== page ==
According to an article I read a while back, men typically enter a midlife crisis at the age of 43, and this can go on for up to ten years. So, at the ripe old age of 49, this means I must be in the middle of mine right now. But am I really having a midlife crisis?
According to approximately eleventy billion ‘top ten signs you’re having a midlife crisis’ Buzzfeed-style articles, key symptoms of a midlife crisis include buying a sports car, worrying about greying/thinning hair, pronounced weight loss or gain, reminiscing excessively about the past, and thinking about your own (or others’) mortality more.
Guilty as charged?
Let’s review these one at a time.
I do drive a fast, sporty car – but then I’ve always driven fast, sporty cars, so this is hardly a recent development.
I admit that my greying hair does cause me a little angst. (The day I discovered a white nose hair was not my finest.) But equally it’s not something I lose much sleep over. If anything, it’s more of a running joke. (Hey, I still have a full head of hair, so it’s not all bad.)
Weight loss or gain? I’ve shed nearly four stone over the past year. You’ve got me on that one.
Reminiscing about the past? As someone whose blog bio includes the words, “forever stuck somewhere in the mid-1980s”, I can’t really deny it. My kids are constantly rolling their eyes at me because my radio station of choice is either Heart 80s or Absolute 80s. Yes, I admit it: I’ve been living in the past since about, well, 1991. Guilty.
As for thinking about mortality, well, yes, I do. But what do you expect? My parents are 82 and 79 respectively. I’ve been a type 2 diabetic – a condition which comes with increased risk of stroke and other cardiovascular complications – for nearly a decade. In recent years we’ve attended more funerals than weddings. I’m at an age now where it’s pretty much impossible not to think about mortality because it’s always staring you in the face.
So, am I showing some of the classic signs of a midlife crisis? Well, yes. Not all, but certainly some.
I’m getting old. So what?
But does that mean I’m actually having a midlife crisis? I’m not so sure.
Let’s face facts. I’m less than ten months away from turning 50. Statistically, it’s almost certain that I am now nearer the end of my life than its beginning. I have all the aches and ailments that come with the natural wear and tear of a middle-aged body. I can’t bounce out of bed and go straight to work after three hours’ sleep any more. My memory isn’t what it once was. (Although my capacity for retaining useless trivia remains undiminished.)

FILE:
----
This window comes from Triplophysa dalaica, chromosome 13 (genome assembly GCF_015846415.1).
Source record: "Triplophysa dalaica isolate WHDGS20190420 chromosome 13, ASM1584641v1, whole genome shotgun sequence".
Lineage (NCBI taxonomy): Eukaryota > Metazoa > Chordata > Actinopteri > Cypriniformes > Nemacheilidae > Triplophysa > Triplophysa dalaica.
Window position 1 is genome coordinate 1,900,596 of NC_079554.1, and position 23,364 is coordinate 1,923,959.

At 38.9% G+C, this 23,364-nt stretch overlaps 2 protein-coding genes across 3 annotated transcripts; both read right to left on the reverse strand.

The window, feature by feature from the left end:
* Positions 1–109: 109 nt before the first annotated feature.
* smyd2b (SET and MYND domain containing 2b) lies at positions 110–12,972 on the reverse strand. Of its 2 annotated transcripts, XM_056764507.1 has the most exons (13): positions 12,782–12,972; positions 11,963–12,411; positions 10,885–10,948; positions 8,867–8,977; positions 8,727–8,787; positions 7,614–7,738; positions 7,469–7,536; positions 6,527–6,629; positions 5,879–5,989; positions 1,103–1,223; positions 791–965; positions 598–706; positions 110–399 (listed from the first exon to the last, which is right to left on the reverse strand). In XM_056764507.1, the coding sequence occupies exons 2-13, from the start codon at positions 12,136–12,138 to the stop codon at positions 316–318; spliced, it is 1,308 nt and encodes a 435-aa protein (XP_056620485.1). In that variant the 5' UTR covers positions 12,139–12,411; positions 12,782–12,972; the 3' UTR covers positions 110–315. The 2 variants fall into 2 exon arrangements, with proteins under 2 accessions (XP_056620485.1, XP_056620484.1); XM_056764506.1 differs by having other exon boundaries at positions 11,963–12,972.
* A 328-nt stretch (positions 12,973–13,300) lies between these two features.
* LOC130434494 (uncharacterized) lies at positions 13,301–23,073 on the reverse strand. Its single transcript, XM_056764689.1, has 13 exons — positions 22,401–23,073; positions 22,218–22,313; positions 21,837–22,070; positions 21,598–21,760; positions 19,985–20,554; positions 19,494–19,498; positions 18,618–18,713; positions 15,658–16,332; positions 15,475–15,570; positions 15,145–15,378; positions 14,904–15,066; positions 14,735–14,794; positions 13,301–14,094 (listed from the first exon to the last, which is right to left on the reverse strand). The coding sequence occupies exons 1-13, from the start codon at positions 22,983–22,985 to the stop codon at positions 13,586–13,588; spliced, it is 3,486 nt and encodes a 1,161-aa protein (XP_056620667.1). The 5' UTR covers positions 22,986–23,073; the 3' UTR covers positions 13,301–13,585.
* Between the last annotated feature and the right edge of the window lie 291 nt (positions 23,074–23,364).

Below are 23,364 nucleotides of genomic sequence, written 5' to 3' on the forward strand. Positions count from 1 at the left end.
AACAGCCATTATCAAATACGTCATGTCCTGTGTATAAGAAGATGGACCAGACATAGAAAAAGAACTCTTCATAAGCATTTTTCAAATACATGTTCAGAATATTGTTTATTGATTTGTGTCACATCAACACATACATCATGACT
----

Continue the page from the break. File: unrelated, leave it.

As sure as night follows day and scandal follows politicians, I’m getting old. That much is indisuptable. But while I’m inarguably in mid-life and I can’t function in the same way I did in my 20s, that doesn’t necessarily mean I’m in crisis.
This year it’s 30 years since I left school. So, yes, I’ve spent time recently rekindling old friendships and basking in waves of nostalgia. Am I reliving my youth, like an ageing sports star regaling kids with stories of their glory days? Yes, to an extent. But equally I also work in social media, which is supposed to be a youngster’s game. So maybe I’m still relevant in the present and not totally past it yet. (Although I still don’t ‘get’ the appeal of Snapchat or TikTok.)
Does it also mean I’m trying lots of new things in an attempt to avoid getting stuck in a middle-aged rut? Yes. Getting fit. Doing Parkruns and Tough Mudder. Revamping my wardrobe with more trendy – okay, less untrendy – clothes. Sharing new experiences with my kids. I do all these things for a variety of other, more positive reasons. But I would be lying if I said I wasn’t doing them partly as an attempt to stick two fingers up to the creeping onset of old age.
So, yes, I’m getting older. The calendar and the physical signs of ageing are impossible to deny. But have I had a sudden existential crisis? Did I suddenly wake up one day and feel I had to make a load of changes to prove that I’m still young? Am I unhappy with who and how old I am?
No, no and no.
A ‘crisis’ that isn’t really a crisis
If reaching middle-age means a gradual realisation that life is finite and it’s important to live it to the full, then yes, that’s me. But I don’t think that’s actually what a midlife crisis is.
I’m happy with where I am right now in life. Actually, I’ve been much more settled and happy with my life in recent years than I ever was when I was younger. I never really grew comfortable in my own skin until my mid-30s. But I’m much more at ease with who I am now. All I want to do is to embrace the opportunities for change and improvement that life still has to offer.
So, am I having a midlife crisis? No, quite the opposite, because I’m happy with my life. I think of it as more of a … renaissance. I’m not living the second half of my life, trying to arrest my inevitable down-slide. I’m just embracing life’s next phase, with all the ups and downs that entails.
Now if you’ll excuse me, I must make myself a nice mug of Horlicks …